We mustn’t take on this complex matter lightly.  There are still numerous ‘fine lines’ that are to be found intertwined in this subject. 

There is the line between freedom of speech and freedom of expression which must not be crossed --, and that is in the instance where freedom of expression can readily lead to lateral violence. 

Lateral violence happens when people who are both victims of a situation of dominance, in fact, turn on each other rather than confront the system that oppresses them both. Lateral violence occurs when individual members of oppressed groups internalize feelings such as anger and rage, and manifest their feelings through behaviours such as gossip, jealousy, putdowns and blaming.

I can understand lateral violence and its causes.  I can empathize with those who adopt it as a preferred method   But I can’t even begin to understand why a few certain members of a community so rife with challenges to overcome would wish to adopt the practice and carry it out anonymously as a default position.

Lateral violence achieves nothing of worth.  Lateral violence constructs nothing. It only obstructs and destroys any sense of the achievement of progress and the creation of hope.  To those who practice it, I challenge to you to show me something of worth to grassroots people that was, is or will be created through lateral violence.

In the face of the practice such lateral violence, it’s important to emphasise the line between freedom of speech and the freedom to knowingly misrepresent the truth.  There are clear lines between our rights to free speech and our rights to protect ourselves from purposeful misrepresentation of fact, slander and libel. 

Freedom of speech is often a right that we might sometimes take for granted.  I mentioned I would add more on this earlier in this posting, and here it is:  I welcome your comments if you’ve the conviction to stand by them.  I don’t accept anonymous posts on this blog.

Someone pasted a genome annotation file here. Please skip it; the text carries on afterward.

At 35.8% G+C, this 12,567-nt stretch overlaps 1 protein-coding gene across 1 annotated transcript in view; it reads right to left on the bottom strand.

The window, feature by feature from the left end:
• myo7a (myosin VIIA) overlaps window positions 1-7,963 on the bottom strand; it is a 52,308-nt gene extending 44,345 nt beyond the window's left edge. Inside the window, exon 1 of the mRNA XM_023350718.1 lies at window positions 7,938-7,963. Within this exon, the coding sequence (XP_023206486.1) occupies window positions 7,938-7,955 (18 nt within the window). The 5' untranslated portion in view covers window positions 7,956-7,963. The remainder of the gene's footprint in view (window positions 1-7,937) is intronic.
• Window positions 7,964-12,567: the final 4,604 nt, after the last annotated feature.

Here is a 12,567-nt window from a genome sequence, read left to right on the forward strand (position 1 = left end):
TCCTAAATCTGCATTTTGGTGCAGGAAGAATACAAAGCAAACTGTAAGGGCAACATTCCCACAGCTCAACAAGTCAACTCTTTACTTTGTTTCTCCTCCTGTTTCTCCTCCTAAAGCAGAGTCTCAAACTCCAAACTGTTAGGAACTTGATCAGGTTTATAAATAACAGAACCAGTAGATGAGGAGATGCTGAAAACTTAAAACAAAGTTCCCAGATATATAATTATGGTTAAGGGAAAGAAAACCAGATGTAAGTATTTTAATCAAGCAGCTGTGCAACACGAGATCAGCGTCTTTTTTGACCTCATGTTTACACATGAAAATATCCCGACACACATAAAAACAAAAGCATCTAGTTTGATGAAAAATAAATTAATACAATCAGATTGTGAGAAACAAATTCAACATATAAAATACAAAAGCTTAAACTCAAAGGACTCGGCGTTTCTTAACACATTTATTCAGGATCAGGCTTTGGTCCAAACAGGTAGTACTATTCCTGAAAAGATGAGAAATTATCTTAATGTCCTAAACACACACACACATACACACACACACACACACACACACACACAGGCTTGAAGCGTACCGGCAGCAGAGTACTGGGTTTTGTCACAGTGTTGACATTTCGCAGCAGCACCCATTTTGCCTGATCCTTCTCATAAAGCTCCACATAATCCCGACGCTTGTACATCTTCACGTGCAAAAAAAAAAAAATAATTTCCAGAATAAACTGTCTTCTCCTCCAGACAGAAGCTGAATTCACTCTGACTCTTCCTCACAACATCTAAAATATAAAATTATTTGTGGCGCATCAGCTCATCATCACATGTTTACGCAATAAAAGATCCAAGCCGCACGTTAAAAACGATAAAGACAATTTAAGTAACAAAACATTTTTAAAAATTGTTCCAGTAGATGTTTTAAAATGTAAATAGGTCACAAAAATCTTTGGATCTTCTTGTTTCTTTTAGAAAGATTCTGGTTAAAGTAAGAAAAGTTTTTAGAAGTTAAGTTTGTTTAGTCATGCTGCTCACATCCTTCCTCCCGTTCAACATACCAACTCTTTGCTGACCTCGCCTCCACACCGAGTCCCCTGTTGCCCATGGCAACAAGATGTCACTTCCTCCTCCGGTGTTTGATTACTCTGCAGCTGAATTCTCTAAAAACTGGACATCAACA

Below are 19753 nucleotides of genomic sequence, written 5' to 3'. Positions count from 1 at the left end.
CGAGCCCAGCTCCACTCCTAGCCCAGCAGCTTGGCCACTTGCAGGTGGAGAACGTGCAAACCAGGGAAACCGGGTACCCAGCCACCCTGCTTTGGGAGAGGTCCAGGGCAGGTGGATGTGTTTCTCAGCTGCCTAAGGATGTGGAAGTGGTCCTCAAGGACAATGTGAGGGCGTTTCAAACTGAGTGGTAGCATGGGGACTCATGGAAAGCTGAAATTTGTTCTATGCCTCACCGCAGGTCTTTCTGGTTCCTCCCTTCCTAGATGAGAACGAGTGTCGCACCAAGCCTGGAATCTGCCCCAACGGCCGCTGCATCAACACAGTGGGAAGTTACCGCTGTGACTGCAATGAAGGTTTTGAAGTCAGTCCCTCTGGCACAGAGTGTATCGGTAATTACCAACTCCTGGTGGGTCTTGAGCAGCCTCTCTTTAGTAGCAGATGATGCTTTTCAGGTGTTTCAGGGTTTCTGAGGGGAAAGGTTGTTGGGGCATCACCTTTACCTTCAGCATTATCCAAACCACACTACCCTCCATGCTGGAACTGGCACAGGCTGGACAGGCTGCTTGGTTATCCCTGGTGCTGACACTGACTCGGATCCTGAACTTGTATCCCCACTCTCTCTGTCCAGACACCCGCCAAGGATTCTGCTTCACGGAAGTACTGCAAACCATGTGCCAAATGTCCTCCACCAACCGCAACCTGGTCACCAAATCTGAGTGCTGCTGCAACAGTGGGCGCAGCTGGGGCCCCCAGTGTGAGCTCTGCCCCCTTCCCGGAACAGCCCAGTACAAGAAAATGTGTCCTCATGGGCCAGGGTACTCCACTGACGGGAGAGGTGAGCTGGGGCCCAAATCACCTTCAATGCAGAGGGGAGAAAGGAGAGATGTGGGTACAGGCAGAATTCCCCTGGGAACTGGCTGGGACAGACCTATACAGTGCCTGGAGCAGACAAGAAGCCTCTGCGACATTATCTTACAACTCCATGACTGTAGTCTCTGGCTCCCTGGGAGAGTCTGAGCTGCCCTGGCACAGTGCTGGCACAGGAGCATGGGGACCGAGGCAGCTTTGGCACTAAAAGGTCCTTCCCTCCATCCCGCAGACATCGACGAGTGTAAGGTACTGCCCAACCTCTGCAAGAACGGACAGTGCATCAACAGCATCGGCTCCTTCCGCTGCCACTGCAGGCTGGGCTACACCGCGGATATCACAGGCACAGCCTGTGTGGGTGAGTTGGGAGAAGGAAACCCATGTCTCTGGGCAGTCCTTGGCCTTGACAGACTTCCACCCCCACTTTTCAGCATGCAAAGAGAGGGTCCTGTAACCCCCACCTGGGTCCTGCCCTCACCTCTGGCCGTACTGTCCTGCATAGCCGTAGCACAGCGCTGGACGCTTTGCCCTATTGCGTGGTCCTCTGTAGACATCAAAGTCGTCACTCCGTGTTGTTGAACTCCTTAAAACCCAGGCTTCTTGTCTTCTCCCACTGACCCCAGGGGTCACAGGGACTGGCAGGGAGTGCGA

In First Nations communities, the affirmation of the right to freedom of speech is something that needs to be taught, exercised and most importantly, rigorously defended in light of anything that attempts to trump it, short of hate-crime.

It’s essential to understand that for Canada’s First Nations peoples, in our hearts and souls this is indeed our home and native land – and one in which the ability to prosper and to speak should be equally as strong and as free as our nation is.


2 comments:

astardly said...

I am pleased that Freedom of Speech is being mentioned with Freedom of Expression especially when you point out that being politically correct is actually keeping us down (my words and take on your great blog today).

I like that you remind everyone that whenever anyone cites Freedom of Speech then proceeds to be disrespectful, it doesn't work. We are still people and regardless of what you say, how you say it or when and where you say it, if it shows disrespect we still feel it and sometimes the reactions are well, reactionary.